Exploring Leadership: A Personal Journey Part 7 – Interview Question: What have you found to be helpful in your personal/professional development?

Shannon Wealther

This blog is part of a series.  Last year, I embarked on a personal development project with the aim of discovering what skills I would need to become the leader I had always looked for.  I identified successful leaders from nonprofit, corporate and education backgrounds and asked them the same series of six questions, the results of which are shared in this 8-part series.  Use the arrows at the bottom of the page to navigate between the related posts.

One of the goals of this blog was to share what I had learned from my interviews to encourage and inspire others!  So, here’s a summary of what this group of leaders found helpful in their personal and professional development and I hope that it might provide a new avenue for you to explore in your own journey.  

START WITH SELF-AWARENESS

Leadership, by definition, involves other people.  Each person comes with their own thoughts, emotions, and behaviors and in order to effectively lead others, you have to be aware of how they’re feeling and what they need.  The first step in being able to do this is to first look inward and identify and understand your own thought patterns, emotions, and habitual behaviors and this group of leaders identified several tools that aided in increasing their own self-awareness.

Self-Awareness Tools

  1. Assessments – The one’s below were mentioned specifically but there are many more!
    1. CliftonStrengths Assessment
    2. Enneagram Personality Portraits
  2. Emotional Intelligence (EQ) Training
  3. Professional/Executive Coaching  

READ

Every leader I interviewed reads, REGULARLY.  Some had the opportunity to be part of book studies through their employers and found the discussions even more helpful.  If that isn’t an option for you, find a book club, a partner, or journal your reflections, do anything that helps you process and think more deeply about what you read.       

Recommended Reading

  1. How to Win Friends & Influence People by Dale Carnegie
  2. Situational Leadership by Kenneth H. Blanchard 
  3. The Leadership Challenge by James M. Kouzes & Barry Z. Posner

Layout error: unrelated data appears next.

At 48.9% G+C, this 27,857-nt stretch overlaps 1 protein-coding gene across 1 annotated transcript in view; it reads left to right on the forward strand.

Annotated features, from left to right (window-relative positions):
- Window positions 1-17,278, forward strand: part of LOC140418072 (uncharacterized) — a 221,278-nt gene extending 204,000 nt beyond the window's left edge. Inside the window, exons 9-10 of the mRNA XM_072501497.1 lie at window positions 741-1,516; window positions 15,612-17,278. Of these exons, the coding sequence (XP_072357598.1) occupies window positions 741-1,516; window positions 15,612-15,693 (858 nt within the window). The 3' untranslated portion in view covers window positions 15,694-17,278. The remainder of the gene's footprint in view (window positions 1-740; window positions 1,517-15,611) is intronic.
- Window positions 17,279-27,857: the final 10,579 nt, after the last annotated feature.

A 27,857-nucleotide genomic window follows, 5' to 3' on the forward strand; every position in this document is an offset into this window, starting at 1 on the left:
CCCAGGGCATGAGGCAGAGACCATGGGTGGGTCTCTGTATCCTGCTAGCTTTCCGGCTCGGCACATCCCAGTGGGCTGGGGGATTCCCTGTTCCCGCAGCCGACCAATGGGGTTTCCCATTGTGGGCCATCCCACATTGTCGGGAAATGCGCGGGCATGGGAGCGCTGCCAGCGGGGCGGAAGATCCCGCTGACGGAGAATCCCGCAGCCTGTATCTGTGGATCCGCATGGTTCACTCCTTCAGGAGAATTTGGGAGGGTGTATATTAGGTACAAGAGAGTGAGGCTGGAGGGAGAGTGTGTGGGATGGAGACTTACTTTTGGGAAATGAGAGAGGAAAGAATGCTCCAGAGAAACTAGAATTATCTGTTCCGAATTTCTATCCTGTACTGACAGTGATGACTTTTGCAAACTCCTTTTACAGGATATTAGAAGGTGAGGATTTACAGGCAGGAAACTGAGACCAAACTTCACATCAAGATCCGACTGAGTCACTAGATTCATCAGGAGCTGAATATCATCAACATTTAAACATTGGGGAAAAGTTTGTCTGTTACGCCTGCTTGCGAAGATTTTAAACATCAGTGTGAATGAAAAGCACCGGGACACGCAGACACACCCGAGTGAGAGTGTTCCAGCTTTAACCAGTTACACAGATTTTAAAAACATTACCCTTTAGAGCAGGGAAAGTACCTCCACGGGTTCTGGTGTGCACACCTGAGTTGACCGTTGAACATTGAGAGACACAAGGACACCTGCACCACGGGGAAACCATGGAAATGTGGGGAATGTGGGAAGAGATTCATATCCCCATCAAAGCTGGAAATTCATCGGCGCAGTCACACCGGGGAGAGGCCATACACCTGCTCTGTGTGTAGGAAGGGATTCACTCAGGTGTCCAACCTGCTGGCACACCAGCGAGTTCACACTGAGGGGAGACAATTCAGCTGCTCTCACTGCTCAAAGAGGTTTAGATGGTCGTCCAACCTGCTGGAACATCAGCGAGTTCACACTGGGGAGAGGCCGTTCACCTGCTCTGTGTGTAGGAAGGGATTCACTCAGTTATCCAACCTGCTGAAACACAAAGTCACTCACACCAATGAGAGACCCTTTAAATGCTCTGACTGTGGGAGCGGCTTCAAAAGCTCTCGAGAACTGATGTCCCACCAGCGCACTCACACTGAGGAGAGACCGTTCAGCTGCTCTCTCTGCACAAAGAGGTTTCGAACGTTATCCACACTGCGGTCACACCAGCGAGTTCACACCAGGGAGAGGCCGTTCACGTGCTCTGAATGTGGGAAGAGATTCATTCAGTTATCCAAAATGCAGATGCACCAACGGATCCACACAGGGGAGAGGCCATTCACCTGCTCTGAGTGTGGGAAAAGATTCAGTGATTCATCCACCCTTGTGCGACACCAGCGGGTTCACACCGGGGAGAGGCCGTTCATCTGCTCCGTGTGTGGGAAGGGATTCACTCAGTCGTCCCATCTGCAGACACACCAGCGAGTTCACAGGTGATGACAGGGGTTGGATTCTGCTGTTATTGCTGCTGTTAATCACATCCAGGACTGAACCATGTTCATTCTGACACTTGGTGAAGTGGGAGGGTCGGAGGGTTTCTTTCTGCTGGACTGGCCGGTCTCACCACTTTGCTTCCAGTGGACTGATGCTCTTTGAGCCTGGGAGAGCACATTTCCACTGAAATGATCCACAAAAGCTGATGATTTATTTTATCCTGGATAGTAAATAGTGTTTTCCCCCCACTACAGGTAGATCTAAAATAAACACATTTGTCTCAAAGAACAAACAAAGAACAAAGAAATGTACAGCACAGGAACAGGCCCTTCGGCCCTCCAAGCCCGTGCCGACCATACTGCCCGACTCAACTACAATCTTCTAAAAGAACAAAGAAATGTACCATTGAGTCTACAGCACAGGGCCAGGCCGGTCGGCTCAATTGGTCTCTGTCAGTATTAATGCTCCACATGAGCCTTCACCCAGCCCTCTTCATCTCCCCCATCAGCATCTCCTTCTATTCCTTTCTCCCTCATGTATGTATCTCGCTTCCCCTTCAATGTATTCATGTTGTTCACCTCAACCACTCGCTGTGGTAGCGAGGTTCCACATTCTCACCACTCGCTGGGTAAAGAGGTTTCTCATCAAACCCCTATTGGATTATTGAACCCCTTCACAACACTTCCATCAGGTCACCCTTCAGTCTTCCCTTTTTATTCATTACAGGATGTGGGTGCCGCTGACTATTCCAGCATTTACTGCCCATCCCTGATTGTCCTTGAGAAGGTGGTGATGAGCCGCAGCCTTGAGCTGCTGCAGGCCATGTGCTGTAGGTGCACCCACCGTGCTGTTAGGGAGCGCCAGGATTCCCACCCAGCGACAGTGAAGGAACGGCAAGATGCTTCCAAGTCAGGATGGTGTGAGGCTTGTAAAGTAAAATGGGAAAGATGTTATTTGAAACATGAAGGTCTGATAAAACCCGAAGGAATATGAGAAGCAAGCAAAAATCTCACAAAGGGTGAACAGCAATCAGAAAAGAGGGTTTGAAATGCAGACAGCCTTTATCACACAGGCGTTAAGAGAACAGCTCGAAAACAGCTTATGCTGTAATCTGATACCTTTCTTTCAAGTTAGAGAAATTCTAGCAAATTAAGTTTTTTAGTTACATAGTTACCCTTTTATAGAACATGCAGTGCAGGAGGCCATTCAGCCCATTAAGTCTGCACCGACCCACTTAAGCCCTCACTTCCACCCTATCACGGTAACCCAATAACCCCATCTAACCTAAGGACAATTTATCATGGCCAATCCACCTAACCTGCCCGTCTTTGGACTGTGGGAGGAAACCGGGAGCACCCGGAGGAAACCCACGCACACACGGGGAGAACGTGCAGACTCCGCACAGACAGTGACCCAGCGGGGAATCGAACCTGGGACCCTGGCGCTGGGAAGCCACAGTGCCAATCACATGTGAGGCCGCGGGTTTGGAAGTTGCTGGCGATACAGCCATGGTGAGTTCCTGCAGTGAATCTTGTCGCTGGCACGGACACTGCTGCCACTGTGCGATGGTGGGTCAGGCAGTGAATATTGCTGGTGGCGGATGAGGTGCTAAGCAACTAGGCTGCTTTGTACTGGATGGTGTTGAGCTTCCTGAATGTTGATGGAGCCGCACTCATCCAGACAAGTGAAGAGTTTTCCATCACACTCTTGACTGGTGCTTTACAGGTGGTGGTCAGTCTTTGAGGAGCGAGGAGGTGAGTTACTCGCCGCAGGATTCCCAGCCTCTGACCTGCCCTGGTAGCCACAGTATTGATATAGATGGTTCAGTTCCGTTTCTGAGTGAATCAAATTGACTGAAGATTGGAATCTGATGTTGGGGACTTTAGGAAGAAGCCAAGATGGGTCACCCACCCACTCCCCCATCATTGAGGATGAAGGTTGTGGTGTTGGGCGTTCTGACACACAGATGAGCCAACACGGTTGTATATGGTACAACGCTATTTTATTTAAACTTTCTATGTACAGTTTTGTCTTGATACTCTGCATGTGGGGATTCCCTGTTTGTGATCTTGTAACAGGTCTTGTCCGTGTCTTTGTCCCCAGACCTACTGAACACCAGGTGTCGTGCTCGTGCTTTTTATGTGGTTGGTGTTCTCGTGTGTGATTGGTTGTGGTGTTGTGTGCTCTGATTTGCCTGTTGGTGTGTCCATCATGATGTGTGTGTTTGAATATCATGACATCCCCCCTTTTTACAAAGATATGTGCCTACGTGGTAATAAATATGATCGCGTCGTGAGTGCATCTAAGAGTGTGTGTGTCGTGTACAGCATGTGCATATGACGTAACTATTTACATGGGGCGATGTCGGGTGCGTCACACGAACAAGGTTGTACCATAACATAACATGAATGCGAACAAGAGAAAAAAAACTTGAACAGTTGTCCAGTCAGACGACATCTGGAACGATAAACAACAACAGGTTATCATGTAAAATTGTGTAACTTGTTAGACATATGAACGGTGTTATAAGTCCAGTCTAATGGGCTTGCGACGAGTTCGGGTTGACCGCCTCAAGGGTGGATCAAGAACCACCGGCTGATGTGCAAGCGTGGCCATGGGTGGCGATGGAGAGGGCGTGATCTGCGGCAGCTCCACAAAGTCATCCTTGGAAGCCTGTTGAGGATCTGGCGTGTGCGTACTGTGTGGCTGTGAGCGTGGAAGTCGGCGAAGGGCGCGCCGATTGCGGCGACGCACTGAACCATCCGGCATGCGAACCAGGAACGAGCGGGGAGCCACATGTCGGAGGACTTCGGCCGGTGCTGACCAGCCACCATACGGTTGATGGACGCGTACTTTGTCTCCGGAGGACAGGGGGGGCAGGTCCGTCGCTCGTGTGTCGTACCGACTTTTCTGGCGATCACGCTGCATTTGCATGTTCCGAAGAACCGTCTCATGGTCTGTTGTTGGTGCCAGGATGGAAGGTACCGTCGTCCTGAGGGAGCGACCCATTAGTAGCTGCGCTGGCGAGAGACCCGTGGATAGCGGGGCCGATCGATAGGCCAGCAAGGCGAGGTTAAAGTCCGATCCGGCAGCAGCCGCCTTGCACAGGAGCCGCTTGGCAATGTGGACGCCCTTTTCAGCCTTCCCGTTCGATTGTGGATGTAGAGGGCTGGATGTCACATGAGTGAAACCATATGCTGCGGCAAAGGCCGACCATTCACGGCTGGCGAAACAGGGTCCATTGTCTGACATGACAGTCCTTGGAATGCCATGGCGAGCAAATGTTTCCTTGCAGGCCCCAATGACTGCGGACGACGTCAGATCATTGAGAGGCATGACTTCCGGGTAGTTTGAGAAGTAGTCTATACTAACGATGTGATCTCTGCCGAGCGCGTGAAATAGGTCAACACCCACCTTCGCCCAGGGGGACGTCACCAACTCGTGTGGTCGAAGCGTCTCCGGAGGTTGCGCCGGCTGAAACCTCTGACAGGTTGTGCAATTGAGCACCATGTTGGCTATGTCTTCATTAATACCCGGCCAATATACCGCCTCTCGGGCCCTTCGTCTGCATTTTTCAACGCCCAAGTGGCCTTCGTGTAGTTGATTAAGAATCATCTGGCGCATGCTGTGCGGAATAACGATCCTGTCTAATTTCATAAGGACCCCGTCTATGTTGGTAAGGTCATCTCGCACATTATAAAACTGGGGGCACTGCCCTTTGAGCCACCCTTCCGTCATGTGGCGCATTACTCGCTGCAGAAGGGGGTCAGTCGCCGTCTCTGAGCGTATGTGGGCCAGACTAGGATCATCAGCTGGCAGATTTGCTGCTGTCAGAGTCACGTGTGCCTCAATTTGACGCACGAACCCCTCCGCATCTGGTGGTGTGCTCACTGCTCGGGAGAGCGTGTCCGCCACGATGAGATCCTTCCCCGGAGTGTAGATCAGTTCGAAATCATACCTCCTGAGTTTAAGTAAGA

4. The Five Dysfunctions of a Team by Patrick Lencioni 
  5. Who Moved My Cheese by Spencer Johnson M.D. 

LEARN FROM OTHERS WHO DO IT WELL

One of the reasons these leaders are so successful is they don’t believe they have to have all the answers or always do it their way.  They look for others who are already doing it well and learn from them, both within and outside of their organization.  These leaders see their job as to surround themselves with people who know their specialty area better than the leader and rely on their expertise.  And, if the team isn’t getting the results they want, these leaders don’t create blame.  They recognize even as a team they won’t always have all the answers.  Instead, they invest in learning opportunities; they might bring in outside evaluators or an expert to lead team coaching.  And when they need it, they ask for help!  Which leads to… 

FIND A SUPPORTIVE COMMUNITY

LEADERSHIP IS HARD!  If we’re lucky, we find a supportive professional environment where we get to be part of a team willing to work and grow together.  A team that looks at relevant data and evaluates what we can learn from it, but also, one that supports each other when the work gets challenging.  One of the leaders shared that an employer held quarterly 2 or 3-day management conferences; three of which were held in their hometown, while the fourth was out-of-town and always focused solely on fun, team bonding activities.  These conferences were some of the most impactful experiences in that individual’s leadership journey.        

Other leaders shared they were intentional in finding other professionals, outside of their workplace, who do the same type of work to be able to share in the challenges and concerns but also problem-solve some of the overarching issues they all face.  And others rely on their faith community to keep them grounded and give perspective.

As we’re experiencing, now more than ever, connection and community are a part of the human experience and, when things get tough, it is others that help us carry the burden.  So when the challenges of leadership arise, we need a trusted community we can rely on. 


Are you growing your self-awareness?  Are you reading every day or every week?  Are you looking to others who are achieving what you want to achieve?  And do you have a community that supports and inspires you?  If you answered no to one or more of these questions, know you are not alone.  However, if you’re looking to progress in your leadership journey but aren’t quite sure how, let this serve as a guide to help you become the leader you want to be!        

NEXT: Exploring Leadership: A Personal Journey Part 8 – Final Thoughts

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